Pava has announced plans to widen its sales overseas into countries in Asia and Africa after boasting of successfully boosting sales abroad last year by 77.5 per cent.
It said that “high-margin exporting” was a priority business and it will focus its efforts on countries where the traditional food ration includes wheat flour and wheat-based goods.
The company believes there is strong growth potential for exporting to these regions and is particularly looking to cooperate with large traders that already have large networks abroad, which it believes “increases chances to venture into new markets”.
Angela Kiseleva, Pava commercial director, said that talks with UAE, Guinea, Benin and South-African Republic were already underway.
She added: “The company is constantly on the lookout for large-scale tenders.”
The announcement is the latest move by the firm to gradually transform itself from a major grain processing company in Russia into a leading vertically integrated agro-industrial holding company.
It is also another step towards protecting itself from world market fluctuations by achieving full control of its wheat processing chain, from growing its own wheat supply, through to milling and fractionation.
This is expected to be boosted by its new grain fractionation plant in Altay Territory, which will provide wheat gluten, starches and alcohols to both Russian and international markets and is scheduled to be operational in 2010.
Kiseleva said: “We maintain stable relations with 13 countries shipping flour not only commercially, but also as humanitarian aid.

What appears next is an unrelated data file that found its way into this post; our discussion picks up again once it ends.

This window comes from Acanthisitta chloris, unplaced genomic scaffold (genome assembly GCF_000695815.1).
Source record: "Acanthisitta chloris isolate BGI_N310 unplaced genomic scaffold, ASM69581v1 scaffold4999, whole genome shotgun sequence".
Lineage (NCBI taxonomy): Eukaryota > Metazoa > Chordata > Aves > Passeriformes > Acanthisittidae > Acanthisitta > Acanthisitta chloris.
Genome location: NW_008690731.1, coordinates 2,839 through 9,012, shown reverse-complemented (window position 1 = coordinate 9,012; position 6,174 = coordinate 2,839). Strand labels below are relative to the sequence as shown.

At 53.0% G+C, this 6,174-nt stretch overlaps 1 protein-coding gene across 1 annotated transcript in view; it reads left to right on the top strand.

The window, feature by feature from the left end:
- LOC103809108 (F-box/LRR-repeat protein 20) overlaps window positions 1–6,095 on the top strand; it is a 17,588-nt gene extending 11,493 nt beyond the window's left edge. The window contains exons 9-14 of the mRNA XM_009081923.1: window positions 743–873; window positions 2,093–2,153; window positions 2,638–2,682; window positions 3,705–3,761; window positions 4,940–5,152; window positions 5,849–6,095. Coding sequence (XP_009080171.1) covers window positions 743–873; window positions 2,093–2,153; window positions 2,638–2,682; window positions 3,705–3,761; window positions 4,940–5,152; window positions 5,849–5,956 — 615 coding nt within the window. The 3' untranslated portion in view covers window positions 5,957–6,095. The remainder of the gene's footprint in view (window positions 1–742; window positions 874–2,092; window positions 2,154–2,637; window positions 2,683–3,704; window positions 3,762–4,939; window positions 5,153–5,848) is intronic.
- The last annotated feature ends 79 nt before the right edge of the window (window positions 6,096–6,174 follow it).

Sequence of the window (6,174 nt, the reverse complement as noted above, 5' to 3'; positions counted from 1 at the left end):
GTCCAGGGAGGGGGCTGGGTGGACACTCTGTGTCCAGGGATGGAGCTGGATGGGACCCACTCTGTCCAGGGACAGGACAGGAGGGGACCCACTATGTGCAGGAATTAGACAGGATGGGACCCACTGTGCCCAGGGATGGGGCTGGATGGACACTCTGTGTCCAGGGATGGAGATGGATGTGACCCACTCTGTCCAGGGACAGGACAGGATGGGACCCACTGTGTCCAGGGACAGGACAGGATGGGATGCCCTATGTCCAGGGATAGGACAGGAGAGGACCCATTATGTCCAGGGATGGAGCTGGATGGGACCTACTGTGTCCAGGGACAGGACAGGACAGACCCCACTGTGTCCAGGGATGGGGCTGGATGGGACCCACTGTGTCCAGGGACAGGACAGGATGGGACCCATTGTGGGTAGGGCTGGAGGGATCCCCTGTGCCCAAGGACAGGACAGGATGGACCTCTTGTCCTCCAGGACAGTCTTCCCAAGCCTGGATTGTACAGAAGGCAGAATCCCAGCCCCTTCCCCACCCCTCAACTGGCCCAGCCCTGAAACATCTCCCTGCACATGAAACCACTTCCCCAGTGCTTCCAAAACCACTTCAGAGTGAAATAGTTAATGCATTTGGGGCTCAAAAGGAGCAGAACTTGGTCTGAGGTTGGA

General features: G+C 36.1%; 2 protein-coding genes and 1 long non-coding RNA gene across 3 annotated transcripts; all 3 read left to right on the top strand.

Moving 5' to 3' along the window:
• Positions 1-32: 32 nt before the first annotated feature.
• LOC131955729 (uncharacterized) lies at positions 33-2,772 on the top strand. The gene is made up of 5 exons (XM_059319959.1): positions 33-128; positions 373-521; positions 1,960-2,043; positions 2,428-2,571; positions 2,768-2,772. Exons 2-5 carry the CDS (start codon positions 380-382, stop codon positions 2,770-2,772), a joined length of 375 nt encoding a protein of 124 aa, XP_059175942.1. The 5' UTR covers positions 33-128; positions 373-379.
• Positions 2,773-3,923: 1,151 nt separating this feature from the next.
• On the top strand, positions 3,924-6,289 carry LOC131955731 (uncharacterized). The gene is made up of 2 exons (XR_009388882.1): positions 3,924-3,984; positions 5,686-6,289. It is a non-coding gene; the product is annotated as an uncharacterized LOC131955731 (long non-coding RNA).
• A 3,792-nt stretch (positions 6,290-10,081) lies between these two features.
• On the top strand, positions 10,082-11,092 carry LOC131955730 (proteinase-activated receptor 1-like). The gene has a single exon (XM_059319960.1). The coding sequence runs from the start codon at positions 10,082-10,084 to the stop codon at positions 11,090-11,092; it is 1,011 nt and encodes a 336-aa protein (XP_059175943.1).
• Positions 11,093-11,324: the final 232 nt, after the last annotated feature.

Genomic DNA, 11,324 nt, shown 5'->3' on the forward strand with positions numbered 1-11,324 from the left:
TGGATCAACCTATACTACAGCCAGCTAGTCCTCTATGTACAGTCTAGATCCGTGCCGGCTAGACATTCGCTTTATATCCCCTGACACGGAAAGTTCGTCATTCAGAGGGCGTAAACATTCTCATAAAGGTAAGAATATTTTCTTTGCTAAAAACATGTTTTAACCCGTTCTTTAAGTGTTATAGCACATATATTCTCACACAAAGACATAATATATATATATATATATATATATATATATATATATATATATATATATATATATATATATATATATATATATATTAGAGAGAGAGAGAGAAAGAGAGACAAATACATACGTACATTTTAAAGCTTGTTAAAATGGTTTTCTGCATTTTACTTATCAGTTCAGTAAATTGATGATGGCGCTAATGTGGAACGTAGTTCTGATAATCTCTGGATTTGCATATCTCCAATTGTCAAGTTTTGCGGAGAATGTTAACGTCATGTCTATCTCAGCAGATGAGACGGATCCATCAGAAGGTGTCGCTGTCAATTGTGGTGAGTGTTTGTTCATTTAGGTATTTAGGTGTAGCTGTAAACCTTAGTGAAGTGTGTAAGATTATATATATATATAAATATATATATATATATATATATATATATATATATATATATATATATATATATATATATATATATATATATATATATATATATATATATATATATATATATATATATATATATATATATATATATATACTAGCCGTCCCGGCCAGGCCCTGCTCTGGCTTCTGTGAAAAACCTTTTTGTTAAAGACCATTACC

“However, in view of the global economic turmoil our policy definitely seeks to diversify the client base.”
It already collaborates with companies in Thailand, Afghanistan, Tajikistan, Kenya and Ethiopia, among others.
And as part of its plan to develop its export business, the company signed a contract with Lebanon earlier this year for a shipment of protein-rich flour for bread production.
The flour, called Zhitnitsa, is made using a special processing method that preserves the nutrients in the flour.
The company said it was singled out by an unnamed large trader looking for opportunities to replace soya flour, which is more commonly used by Lebanon bakers, or incorporate Zhitnitsa in a blend.
It said there has also been interest for Zhitnitsa in Iran.
Pava claims it can offer competitive prices to Asian and African markets and said it is willing to adjust the quality parameters of its products to suit local tastes.
It said in a statement: “The scope of activities, enhanced cost controls and transition to a vertically integrated production chain will contribute to maintaining a good price/quality ratio.”
In 2007 the company’s International Business Department was expanded and re-organized into Pava Export Ltd – a separate structural unit – which it said allows it to co-ordinate effective logistics and pricing.